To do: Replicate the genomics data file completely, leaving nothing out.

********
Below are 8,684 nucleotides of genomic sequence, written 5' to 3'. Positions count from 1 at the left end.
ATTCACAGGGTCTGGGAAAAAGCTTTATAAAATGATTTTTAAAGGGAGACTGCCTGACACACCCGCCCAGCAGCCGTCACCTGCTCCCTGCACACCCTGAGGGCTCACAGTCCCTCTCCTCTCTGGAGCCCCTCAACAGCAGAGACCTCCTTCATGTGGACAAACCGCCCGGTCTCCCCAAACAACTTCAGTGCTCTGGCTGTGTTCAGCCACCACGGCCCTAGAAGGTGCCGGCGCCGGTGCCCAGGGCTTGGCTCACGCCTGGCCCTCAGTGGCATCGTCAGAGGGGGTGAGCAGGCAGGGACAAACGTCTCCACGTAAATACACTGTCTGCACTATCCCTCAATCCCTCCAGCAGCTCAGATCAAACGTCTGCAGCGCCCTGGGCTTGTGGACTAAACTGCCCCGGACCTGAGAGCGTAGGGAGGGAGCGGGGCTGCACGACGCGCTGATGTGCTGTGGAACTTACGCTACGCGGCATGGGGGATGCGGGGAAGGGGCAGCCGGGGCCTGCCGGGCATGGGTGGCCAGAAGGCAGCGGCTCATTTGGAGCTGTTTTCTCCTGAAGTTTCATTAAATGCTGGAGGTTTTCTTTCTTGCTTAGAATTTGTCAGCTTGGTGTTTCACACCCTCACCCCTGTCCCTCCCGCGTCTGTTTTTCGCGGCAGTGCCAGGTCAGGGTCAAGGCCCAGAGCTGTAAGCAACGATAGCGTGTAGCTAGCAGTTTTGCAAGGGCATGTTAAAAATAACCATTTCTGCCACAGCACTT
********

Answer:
Below are 8,684 nucleotides of genomic sequence, written 5' to 3'. Positions count from 1 at the left end.
ATTCACAGGGTCTGGGAAAAAGCTTTATAAAATGATTTTTAAAGGGAGACTGCCTGACACACCCGCCCAGCAGCCGTCACCTGCTCCCTGCACACCCTGAGGGCTCACAGTCCCTCTCCTCTCTGGAGCCCCTCAACAGCAGAGACCTCCTTCATGTGGACAAACCGCCCGGTCTCCCCAAACAACTTCAGTGCTCTGGCTGTGTTCAGCCACCACGGCCCTAGAAGGTGCCGGCGCCGGTGCCCAGGGCTTGGCTCACGCCTGGCCCTCAGTGGCATCGTCAGAGGGGGTGAGCAGGCAGGGACAAACGTCTCCACGTAAATACACTGTCTGCACTATCCCTCAATCCCTCCAGCAGCTCAGATCAAACGTCTGCAGCGCCCTGGGCTTGTGGACTAAACTGCCCCGGACCTGAGAGCGTAGGGAGGGAGCGGGGCTGCACGACGCGCTGATGTGCTGTGGAACTTACGCTACGCGGCATGGGGGATGCGGGGAAGGGGCAGCCGGGGCCTGCCGGGCATGGGTGGCCAGAAGGCAGCGGCTCATTTGGAGCTGTTTTCTCCTGAAGTTTCATTAAATGCTGGAGGTTTTCTTTCTTGCTTAGAATTTGTCAGCTTGGTGTTTCACACCCTCACCCCTGTCCCTCCCGCGTCTGTTTTTCGCGGCAGTGCCAGGTCAGGGTCAAGGCCCAGAGCTGTAAGCAACGATAGCGTGTAGCTAGCAGTTTTGCAAGGGCATGTTAAAAATAACCATTTCTGCCACAGCACTT